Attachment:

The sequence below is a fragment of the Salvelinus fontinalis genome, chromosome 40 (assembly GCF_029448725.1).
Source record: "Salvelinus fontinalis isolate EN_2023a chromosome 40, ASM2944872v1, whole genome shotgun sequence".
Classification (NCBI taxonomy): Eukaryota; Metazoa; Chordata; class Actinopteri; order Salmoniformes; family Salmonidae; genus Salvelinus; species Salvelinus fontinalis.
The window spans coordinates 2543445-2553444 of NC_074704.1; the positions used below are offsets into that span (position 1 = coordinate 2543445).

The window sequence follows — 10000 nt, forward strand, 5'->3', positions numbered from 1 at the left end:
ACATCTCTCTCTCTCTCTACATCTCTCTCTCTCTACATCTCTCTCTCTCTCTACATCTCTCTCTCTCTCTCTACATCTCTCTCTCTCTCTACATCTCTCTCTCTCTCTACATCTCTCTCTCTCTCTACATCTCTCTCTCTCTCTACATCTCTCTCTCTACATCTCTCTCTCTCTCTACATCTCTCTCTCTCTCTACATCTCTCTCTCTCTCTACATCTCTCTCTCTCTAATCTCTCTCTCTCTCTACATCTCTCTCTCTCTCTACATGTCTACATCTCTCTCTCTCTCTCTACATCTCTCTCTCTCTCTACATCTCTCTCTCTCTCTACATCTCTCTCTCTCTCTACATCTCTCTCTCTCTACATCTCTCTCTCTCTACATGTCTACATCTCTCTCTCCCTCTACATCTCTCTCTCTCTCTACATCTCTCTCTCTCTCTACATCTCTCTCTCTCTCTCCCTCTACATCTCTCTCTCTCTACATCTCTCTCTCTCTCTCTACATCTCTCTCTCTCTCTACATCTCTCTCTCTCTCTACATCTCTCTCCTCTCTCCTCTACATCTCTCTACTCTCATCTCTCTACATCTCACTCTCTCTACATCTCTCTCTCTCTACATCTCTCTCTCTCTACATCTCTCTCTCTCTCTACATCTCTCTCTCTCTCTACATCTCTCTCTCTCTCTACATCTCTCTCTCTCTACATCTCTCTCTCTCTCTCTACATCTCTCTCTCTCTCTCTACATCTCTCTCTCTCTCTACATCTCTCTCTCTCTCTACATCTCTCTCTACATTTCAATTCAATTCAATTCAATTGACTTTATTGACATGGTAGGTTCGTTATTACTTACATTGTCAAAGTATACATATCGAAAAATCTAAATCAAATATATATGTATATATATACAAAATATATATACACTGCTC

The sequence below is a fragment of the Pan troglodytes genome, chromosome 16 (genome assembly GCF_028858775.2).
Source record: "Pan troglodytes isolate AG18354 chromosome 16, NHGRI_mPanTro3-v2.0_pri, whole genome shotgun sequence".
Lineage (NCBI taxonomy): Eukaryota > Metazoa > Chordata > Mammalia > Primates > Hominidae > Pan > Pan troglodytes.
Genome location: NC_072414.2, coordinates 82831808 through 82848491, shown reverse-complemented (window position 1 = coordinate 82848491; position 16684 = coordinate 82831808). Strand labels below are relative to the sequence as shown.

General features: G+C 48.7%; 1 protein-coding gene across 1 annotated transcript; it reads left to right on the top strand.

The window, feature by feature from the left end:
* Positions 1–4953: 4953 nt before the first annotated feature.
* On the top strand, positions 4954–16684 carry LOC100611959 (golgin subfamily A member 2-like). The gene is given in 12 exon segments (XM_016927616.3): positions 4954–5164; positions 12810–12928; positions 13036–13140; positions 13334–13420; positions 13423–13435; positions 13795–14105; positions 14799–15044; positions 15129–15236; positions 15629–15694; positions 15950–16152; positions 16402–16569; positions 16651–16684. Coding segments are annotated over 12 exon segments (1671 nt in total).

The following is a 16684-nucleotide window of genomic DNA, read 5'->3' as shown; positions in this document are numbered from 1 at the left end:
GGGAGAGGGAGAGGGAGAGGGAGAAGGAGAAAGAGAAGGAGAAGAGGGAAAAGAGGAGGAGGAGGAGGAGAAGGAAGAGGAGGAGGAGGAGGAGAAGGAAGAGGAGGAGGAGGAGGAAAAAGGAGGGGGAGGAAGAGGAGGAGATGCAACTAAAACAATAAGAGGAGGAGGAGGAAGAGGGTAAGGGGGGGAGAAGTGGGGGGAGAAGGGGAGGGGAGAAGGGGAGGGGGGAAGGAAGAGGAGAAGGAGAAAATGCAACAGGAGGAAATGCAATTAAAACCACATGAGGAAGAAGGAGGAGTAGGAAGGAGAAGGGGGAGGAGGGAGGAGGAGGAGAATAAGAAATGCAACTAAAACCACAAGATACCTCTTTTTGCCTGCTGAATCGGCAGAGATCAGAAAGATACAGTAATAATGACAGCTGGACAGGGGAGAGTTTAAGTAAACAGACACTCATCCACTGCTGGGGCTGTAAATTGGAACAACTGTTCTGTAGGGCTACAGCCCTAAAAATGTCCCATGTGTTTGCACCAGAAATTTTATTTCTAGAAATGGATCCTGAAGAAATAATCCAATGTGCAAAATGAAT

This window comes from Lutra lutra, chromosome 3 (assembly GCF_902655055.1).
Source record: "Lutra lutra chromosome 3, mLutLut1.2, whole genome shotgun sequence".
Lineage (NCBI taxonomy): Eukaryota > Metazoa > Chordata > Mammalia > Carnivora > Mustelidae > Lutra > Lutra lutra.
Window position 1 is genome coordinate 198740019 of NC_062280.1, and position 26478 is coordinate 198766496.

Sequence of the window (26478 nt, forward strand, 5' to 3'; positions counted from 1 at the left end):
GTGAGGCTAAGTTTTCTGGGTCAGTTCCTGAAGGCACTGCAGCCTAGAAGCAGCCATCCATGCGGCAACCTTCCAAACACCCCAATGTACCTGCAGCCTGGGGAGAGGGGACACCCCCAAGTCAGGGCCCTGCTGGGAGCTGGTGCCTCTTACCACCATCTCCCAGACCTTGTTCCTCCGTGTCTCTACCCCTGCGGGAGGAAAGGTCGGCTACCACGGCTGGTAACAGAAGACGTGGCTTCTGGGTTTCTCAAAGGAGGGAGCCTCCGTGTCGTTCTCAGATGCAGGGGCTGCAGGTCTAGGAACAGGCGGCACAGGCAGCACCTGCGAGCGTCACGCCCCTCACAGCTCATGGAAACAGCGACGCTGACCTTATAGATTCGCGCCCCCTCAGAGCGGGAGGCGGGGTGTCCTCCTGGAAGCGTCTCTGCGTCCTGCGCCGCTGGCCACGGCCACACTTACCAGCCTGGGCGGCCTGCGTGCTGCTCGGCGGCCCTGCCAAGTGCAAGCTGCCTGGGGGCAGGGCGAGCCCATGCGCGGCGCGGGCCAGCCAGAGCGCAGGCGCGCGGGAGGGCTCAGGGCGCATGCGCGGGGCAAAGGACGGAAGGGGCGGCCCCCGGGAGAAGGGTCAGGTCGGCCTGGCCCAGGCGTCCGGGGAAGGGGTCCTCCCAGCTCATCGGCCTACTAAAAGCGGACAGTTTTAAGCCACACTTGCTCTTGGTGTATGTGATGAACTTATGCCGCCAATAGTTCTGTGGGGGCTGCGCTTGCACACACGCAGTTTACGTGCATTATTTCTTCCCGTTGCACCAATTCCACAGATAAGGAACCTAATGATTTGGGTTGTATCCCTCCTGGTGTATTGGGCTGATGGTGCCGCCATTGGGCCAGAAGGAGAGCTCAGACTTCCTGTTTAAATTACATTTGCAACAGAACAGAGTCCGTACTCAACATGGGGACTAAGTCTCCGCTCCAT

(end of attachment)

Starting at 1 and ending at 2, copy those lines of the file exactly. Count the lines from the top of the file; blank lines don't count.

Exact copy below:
The sequence below is a fragment of the Salvelinus fontinalis genome, chromosome 40 (assembly GCF_029448725.1).
Source record: "Salvelinus fontinalis isolate EN_2023a chromosome 40, ASM2944872v1, whole genome shotgun sequence".